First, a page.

Another highlight is the Glass Studio where glass is being recycled into the most beautiful tableware. In addition, traveling artists come here to work and create art pieces for the adjacent gallery space.
When it comes to food there are plenty of choices and much of it comes from Soneva’s very own garden. Needless to say that there are plenty of options for vegetarians and vegans and every Thursday is a meat-free day on the island. Even the cheese & charcuterie room is only half stocked Thursdays with a sign explaining the impact of meat consumption on the environment and the reasoning of going without meat for one day per week.

As you can tell, Soneva provides a few good reasons for a visit. Whether you are looking to feel like a luxurious castaway and ditch your shoes for a few days or want to feel good about your travel style and hotel choices – living a little more eco-friendly is ridiculously easy and paradisical here.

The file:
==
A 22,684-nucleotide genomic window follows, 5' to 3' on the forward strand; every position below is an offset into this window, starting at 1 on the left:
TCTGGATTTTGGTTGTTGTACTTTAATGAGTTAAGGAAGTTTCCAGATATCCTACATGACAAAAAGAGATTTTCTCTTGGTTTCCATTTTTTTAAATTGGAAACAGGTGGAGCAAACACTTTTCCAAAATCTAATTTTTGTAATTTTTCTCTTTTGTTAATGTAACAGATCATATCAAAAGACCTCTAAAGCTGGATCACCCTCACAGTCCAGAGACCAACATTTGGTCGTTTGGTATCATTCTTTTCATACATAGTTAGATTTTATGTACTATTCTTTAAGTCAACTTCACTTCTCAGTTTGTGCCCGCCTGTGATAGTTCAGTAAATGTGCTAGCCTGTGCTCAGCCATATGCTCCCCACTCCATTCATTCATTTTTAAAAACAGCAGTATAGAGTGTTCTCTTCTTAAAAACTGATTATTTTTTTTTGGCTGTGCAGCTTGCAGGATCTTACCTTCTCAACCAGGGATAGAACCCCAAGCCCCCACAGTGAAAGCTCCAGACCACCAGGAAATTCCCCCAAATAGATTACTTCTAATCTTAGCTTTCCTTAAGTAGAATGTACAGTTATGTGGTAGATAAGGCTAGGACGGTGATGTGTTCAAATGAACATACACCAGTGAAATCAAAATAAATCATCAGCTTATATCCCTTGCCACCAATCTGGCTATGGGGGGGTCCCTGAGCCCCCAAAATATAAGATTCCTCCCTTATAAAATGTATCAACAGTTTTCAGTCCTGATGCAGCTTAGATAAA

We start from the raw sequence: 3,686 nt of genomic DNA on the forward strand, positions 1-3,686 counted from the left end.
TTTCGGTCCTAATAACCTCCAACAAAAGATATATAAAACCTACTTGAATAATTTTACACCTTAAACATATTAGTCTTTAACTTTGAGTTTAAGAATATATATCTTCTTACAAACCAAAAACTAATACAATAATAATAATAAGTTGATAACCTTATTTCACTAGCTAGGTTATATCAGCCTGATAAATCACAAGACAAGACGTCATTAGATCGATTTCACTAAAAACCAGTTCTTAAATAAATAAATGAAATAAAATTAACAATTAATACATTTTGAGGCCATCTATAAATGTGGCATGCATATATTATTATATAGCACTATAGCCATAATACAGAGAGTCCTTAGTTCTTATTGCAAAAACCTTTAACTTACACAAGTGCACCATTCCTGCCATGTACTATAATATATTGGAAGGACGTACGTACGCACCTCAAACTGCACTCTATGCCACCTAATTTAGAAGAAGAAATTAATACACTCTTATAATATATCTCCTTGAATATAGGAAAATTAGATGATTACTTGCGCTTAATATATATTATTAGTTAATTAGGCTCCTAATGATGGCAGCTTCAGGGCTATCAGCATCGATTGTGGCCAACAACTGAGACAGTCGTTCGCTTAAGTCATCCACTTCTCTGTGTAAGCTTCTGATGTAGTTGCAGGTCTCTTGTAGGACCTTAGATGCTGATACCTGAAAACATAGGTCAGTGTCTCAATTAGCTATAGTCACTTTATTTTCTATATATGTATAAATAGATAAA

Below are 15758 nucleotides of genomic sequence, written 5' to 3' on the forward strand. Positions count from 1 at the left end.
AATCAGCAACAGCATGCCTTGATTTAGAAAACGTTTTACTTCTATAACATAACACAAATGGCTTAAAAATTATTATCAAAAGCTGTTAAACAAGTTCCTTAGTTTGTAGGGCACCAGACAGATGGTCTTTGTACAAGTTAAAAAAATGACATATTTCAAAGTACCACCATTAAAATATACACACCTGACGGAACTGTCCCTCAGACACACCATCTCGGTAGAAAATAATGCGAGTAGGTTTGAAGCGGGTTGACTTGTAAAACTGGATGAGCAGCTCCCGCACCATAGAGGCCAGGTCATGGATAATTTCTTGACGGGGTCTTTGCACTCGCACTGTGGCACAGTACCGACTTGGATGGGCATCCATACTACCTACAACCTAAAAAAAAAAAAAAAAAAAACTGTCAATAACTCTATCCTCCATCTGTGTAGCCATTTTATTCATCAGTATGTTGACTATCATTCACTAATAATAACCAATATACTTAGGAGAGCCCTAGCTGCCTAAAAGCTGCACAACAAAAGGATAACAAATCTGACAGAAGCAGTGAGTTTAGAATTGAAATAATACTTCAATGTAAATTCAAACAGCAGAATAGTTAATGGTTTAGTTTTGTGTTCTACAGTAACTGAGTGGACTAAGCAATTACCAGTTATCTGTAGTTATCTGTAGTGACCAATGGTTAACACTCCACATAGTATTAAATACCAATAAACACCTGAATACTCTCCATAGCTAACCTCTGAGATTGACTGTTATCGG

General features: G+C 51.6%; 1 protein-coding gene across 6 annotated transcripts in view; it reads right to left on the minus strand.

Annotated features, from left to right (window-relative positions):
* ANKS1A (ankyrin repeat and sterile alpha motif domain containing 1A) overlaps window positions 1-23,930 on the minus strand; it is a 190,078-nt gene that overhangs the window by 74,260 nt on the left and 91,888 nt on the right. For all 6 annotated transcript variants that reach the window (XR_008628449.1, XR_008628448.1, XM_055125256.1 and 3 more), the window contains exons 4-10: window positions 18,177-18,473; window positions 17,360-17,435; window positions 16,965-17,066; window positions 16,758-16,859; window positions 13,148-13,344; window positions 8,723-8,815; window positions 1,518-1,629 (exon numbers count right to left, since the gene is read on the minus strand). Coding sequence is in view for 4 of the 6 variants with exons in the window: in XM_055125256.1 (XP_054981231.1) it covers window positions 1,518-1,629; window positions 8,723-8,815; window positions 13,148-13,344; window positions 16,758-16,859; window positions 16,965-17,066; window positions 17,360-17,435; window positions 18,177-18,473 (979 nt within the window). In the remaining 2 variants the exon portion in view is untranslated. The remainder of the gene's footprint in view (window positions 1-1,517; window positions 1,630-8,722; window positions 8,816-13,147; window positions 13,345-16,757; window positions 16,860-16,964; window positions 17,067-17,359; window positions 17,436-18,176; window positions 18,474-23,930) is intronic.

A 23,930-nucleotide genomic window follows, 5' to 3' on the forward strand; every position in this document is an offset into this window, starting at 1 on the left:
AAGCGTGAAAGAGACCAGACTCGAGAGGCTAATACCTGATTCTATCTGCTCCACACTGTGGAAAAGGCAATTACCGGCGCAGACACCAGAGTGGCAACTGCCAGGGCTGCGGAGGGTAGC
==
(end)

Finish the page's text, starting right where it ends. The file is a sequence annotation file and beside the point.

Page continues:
Disclaimer: Soneva invited me to a 4-night stay to explore both of their resorts. While I was absolutely blown away by the beauty and thoughtfulness that went into creating them, I was most impressed with their environmental initiatives hopefully inspiring other resorts in the Maldives and everywhere to follow suit.

This post was written by Annika Ziehen who was a Travelette until 2019. Originally from Germany, Annika has lived in New York and Cape Town and now travels the world full time. She considers herself a very hungry mermaid and writes about her adventures, scuba diving and food on her blog The Midnight Blue Elephant. You can also find her on Instagram here!